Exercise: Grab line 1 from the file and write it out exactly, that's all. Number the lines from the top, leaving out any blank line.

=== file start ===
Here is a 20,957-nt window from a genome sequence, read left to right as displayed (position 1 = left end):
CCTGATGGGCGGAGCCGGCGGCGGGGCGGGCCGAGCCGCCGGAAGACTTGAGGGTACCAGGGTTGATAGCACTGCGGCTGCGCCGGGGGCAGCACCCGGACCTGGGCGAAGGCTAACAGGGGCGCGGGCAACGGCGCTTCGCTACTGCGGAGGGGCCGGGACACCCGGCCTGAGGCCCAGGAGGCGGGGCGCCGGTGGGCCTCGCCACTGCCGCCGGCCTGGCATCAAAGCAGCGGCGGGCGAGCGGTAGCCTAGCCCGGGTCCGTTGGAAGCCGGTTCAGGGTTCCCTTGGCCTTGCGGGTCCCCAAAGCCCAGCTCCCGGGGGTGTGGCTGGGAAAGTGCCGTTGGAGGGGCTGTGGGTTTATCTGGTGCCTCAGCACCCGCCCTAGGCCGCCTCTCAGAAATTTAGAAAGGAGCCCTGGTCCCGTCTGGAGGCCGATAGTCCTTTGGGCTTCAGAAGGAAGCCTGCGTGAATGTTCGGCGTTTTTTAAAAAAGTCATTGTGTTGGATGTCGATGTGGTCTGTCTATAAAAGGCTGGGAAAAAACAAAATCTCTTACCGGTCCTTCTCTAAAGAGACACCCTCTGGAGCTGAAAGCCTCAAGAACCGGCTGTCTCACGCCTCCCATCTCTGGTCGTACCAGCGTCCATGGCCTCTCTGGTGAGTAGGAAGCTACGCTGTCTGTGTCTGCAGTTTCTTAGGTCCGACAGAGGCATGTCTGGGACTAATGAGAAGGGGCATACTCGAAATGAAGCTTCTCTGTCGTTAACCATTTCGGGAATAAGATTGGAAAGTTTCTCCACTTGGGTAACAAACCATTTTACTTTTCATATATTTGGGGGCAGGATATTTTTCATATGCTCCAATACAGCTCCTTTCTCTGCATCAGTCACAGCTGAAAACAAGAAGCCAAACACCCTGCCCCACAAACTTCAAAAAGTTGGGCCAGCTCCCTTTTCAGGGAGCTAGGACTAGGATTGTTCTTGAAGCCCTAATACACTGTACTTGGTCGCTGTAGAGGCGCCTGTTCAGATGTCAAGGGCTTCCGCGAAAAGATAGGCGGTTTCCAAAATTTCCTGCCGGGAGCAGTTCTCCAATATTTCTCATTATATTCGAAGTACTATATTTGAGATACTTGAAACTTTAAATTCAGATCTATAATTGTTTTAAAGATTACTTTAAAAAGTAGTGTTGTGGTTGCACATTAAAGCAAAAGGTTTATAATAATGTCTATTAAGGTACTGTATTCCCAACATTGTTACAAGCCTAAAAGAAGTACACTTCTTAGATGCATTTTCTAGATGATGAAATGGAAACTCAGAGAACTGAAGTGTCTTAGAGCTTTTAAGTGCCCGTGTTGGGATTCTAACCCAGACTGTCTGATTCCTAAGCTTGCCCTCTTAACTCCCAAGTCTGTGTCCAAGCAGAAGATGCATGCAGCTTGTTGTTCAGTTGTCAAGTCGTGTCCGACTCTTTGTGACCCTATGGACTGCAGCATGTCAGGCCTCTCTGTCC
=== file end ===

Here is a 20,957-nt window from a genome sequence, read left to right as displayed (position 1 = left end):